F8 Nightclub Needs Your Help to Keep the Tax Man at Bay
The About section on the F8 Nightclub and Bar website says it all:
“Our main goal is music and everything else is supplementary…”
That way of thinking has made the SoMa nightclub a beloved go-to spot at 1192 Folsom Street, but it has unfortunately backfired in terms of sustainability. The awesome pours behind the bar Yelpers seem to love so much have gotten the club into a pickle with the tax board. F8 is now calling on the public’s help for donations and/or advice about how to get out of this jamb.
Basically, they’ve been audited by the tax board, which assumes they should’ve taken in a lot more revenue than they have for the amount of money they spend on booze. It’s a sales tax issue that has the club on a pretty big hook.F8 backbar at 1192 Folsom Street in San Francisco, Calif. Photo courtesy of F8.
The folks at F8 have set up a GoFundMe page that explains:
“The tax board uses a standard mark up formula to assume the revenue we should be generating based on our liquor purchases. And based on that formula, they determined our revenue should have been much higher than it was. Customer loyalty has always been big for us which is why we provided discounts and specials to our patrons.”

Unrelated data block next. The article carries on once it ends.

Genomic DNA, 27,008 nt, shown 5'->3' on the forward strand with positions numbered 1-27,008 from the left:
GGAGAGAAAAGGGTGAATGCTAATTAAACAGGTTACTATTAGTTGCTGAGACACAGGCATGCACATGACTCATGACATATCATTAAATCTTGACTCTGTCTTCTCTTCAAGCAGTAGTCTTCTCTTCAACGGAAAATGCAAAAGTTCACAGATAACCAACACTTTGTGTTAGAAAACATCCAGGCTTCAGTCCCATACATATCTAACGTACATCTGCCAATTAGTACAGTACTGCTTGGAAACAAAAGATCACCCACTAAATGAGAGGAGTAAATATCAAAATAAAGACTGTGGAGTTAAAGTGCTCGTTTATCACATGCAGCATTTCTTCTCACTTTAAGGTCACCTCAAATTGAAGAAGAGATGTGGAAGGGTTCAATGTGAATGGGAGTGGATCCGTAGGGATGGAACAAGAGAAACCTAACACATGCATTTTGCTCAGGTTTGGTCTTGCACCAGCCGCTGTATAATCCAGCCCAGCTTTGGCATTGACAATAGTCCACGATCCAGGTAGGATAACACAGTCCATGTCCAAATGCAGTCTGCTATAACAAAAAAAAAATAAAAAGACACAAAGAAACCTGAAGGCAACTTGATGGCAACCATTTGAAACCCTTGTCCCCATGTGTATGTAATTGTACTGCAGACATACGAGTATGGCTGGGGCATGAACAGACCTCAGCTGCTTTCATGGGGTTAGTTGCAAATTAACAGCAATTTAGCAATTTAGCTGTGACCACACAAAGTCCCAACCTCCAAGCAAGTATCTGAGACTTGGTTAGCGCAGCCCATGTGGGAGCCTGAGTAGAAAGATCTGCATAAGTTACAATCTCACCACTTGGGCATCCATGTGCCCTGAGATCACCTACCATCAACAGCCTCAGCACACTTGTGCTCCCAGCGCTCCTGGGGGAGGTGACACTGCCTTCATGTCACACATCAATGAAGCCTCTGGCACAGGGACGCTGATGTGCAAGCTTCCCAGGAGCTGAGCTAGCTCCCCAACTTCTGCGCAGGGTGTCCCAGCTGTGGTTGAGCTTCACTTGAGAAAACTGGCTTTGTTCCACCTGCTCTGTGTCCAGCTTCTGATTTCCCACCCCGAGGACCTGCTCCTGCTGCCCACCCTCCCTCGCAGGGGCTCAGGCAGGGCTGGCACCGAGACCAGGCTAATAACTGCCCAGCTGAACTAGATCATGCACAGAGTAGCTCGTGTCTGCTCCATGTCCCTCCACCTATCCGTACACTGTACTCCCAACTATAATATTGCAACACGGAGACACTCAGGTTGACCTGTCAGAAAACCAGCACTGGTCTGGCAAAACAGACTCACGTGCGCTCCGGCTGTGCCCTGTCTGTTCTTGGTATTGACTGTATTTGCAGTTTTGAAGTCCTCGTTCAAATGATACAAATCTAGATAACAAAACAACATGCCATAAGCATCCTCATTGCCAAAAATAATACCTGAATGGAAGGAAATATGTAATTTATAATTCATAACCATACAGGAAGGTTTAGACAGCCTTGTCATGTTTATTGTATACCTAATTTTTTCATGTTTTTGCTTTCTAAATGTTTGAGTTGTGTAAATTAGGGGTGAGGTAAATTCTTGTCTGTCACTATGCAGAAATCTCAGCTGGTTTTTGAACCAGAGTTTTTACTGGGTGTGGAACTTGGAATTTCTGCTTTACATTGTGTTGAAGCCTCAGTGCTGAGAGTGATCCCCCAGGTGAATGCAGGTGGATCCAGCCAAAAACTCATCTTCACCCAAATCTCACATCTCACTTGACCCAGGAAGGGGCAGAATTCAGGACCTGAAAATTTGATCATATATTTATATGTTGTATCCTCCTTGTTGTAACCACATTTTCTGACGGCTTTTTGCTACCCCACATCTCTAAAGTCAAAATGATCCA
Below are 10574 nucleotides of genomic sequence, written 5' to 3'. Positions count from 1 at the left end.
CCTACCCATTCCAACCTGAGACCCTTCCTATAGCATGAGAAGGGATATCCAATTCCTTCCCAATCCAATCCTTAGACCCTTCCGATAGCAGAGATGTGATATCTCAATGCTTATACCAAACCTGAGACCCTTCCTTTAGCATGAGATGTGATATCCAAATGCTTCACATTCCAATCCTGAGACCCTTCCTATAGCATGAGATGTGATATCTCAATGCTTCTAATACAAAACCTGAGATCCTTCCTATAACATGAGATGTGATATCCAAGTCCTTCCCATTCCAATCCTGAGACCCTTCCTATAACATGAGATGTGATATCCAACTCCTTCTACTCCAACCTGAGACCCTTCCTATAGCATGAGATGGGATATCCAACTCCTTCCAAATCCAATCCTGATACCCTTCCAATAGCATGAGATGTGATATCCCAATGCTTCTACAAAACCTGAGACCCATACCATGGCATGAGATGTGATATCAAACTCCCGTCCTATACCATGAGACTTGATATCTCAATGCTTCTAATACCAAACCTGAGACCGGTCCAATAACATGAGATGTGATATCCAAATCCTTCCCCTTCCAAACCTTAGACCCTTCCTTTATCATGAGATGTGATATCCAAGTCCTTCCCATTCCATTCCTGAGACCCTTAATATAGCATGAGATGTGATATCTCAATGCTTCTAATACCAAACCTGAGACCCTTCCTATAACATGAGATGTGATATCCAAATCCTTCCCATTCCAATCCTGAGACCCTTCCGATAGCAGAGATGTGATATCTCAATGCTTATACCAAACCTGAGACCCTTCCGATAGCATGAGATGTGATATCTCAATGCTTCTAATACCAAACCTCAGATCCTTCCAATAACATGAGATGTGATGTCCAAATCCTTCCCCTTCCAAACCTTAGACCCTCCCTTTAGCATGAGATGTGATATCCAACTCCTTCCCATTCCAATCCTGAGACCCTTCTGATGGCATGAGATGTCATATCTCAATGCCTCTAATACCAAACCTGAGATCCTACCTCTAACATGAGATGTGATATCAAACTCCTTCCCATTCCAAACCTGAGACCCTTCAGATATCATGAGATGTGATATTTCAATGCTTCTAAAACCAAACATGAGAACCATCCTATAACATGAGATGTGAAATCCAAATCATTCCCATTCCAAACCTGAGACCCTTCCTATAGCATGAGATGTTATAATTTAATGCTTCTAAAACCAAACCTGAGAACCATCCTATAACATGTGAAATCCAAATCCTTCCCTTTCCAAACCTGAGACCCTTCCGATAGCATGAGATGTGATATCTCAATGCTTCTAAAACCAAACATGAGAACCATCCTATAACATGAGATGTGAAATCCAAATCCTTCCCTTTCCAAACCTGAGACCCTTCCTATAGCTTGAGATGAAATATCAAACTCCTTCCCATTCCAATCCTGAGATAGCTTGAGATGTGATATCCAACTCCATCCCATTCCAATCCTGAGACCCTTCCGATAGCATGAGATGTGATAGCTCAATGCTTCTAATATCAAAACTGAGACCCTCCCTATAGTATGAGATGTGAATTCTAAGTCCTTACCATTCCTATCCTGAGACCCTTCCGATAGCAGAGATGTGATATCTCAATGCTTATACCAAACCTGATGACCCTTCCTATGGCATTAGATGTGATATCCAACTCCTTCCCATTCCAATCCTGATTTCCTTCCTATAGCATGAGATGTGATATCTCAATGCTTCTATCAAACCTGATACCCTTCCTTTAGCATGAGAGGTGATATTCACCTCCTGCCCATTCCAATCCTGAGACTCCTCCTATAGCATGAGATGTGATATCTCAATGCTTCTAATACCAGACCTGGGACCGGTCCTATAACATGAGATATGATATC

The 250-person capacity music venue likes to pack in happy patrons — often without a door charge — to hear some of the area’s best and up-and-coming DJs and bands. The calendar is a booked wonderland of techno, hip hop, house, rap and electro acts and the club’s generosity at the door and behind the bar have kept the vibes going for years.
But their generosity is now a detrimental sticking point with ‘the man.’DJ spins at F8 at 1192 Folsom Street in San Francisco, Calif. Photo Tim dCoy Photography/F8.
They’re hoping to raise $50,000 to save the place and have come up with about $5,500 since the GoFundMe account was established Tuesday. But they’re also looking for recommendations and advice from anyone with legal chops who happens to also value the club’s existence. If you or anyone you know of can help with some guidance through the bureaucratic nightmare, you can email them at firstname.lastname@example.org.
The statement continues:
“We believe our community is still strong and we don’t want to see another corporate entity open up in our stead! … We would love to continue on for many years to come as many of our patrons and staff are like our family. We have been there for our community through its joys and heartaches and we hope you guys can be there for us too. Regardless of this burden, we wouldn’t exist without everyone’s love and support over the last decade. We thank you and love you all.”